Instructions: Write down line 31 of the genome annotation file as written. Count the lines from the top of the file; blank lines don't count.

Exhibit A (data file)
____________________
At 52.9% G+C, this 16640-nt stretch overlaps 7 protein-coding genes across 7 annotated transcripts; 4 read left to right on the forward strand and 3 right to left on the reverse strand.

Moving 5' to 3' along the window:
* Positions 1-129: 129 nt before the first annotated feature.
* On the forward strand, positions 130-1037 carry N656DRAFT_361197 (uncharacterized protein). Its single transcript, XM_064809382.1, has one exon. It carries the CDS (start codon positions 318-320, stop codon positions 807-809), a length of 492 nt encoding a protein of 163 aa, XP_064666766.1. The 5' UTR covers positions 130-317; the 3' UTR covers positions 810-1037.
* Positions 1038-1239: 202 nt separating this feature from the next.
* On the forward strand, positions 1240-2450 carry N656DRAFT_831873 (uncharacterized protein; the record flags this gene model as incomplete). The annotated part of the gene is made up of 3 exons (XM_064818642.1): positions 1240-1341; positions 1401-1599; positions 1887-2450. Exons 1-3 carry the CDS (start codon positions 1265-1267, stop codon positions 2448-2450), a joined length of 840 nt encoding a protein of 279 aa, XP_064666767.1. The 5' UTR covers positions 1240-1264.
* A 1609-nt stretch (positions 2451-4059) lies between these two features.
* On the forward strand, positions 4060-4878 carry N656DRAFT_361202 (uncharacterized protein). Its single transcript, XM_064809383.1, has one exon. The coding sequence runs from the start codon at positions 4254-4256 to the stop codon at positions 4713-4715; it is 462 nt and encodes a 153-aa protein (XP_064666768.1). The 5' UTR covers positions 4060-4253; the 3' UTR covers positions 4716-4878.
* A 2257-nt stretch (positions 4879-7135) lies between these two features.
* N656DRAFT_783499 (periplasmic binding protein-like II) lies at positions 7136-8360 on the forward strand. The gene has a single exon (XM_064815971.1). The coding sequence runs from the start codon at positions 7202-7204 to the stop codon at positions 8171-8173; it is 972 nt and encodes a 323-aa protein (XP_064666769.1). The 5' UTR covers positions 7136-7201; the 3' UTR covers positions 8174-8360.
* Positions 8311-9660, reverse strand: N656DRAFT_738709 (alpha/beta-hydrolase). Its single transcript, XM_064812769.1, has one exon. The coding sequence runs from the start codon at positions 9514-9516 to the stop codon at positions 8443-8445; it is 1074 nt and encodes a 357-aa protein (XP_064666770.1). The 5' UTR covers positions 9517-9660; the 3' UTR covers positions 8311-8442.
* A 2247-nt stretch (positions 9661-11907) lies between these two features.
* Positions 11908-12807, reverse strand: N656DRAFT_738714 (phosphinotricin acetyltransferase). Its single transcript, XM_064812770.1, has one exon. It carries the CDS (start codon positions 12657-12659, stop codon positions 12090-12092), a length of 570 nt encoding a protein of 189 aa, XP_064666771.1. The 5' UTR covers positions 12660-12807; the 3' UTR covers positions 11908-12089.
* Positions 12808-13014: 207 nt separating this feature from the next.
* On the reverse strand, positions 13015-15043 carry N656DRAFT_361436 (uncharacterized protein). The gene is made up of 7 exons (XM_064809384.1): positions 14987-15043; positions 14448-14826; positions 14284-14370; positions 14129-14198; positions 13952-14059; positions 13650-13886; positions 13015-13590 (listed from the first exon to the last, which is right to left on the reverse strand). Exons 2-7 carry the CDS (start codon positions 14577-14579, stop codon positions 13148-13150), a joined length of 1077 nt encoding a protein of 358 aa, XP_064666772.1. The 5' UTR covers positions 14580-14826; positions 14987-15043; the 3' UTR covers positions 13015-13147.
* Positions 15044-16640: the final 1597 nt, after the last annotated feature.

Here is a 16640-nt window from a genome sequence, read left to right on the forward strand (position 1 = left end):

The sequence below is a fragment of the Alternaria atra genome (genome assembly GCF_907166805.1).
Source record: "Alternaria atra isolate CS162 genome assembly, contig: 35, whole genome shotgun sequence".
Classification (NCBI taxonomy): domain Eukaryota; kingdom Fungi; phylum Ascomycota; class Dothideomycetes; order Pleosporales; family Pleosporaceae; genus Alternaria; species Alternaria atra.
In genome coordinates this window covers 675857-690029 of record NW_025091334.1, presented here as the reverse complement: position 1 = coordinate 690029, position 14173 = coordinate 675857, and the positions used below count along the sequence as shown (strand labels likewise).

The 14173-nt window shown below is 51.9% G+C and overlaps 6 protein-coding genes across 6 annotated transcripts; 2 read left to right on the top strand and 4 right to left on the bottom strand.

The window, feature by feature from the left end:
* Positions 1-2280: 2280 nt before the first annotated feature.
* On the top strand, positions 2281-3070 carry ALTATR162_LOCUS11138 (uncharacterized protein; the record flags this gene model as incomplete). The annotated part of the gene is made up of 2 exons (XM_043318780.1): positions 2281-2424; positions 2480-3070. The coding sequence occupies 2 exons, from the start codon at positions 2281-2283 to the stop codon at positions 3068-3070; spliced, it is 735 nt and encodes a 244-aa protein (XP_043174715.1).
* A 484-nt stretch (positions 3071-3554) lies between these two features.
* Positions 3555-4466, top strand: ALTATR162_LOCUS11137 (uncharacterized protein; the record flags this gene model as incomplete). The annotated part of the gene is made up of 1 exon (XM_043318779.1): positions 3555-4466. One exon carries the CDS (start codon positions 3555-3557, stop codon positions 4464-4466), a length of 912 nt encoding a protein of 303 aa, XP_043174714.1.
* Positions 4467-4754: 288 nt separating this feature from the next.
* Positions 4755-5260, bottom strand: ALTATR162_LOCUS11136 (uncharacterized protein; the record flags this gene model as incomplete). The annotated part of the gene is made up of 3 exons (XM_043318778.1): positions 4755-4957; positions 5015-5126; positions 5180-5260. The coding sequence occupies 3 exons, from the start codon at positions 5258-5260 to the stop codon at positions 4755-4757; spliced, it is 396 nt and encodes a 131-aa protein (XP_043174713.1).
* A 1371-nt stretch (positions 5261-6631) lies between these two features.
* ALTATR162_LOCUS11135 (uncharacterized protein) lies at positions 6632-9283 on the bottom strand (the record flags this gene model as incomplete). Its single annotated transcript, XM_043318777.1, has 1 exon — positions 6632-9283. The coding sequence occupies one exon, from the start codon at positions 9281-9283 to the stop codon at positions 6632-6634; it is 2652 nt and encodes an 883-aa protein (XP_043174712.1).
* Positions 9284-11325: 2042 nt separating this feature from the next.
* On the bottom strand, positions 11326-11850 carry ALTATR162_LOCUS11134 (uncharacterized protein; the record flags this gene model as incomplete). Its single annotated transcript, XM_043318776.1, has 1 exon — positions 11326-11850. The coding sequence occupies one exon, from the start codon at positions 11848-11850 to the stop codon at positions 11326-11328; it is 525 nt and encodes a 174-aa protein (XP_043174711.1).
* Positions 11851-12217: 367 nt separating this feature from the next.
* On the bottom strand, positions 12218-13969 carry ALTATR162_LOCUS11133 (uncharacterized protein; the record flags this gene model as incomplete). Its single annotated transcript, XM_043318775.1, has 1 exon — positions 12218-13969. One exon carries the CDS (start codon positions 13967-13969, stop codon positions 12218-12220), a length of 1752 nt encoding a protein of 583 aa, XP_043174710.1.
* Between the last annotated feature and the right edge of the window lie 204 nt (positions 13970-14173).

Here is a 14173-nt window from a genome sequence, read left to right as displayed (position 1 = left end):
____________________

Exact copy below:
* ALTATR162_LOCUS11135 (uncharacterized protein) lies at positions 6632-9283 on the bottom strand (the record flags this gene model as incomplete). Its single annotated transcript, XM_043318777.1, has 1 exon — positions 6632-9283. The coding sequence occupies one exon, from the start codon at positions 9281-9283 to the stop codon at positions 6632-6634; it is 2652 nt and encodes an 883-aa protein (XP_043174712.1).